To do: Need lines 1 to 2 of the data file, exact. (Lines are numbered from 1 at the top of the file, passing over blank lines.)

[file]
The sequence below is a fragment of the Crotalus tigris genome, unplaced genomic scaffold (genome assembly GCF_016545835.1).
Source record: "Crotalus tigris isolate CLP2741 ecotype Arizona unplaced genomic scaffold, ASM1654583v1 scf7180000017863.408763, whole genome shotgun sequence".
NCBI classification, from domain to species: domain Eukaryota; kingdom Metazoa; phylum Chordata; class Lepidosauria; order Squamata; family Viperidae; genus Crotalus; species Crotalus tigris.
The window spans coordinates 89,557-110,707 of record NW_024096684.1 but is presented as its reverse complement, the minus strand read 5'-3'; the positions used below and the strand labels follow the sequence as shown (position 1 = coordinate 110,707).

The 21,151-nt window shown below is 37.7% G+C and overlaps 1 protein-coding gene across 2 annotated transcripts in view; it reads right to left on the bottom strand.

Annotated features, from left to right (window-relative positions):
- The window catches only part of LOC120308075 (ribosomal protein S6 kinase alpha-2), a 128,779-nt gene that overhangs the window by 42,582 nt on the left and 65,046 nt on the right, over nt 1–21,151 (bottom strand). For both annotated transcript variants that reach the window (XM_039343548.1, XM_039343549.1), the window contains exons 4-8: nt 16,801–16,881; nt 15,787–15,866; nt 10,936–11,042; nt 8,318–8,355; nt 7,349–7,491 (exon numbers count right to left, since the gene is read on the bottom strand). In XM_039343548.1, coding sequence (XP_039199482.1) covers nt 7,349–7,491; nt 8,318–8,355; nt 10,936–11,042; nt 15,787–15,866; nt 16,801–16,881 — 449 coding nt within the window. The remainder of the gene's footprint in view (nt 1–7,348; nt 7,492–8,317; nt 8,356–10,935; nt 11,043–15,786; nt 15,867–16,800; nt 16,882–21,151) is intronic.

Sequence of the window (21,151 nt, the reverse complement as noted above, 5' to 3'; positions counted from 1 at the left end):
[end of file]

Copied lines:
The sequence below is a fragment of the Crotalus tigris genome, unplaced genomic scaffold (genome assembly GCF_016545835.1).
Source record: "Crotalus tigris isolate CLP2741 ecotype Arizona unplaced genomic scaffold, ASM1654583v1 scf7180000017863.408763, whole genome shotgun sequence".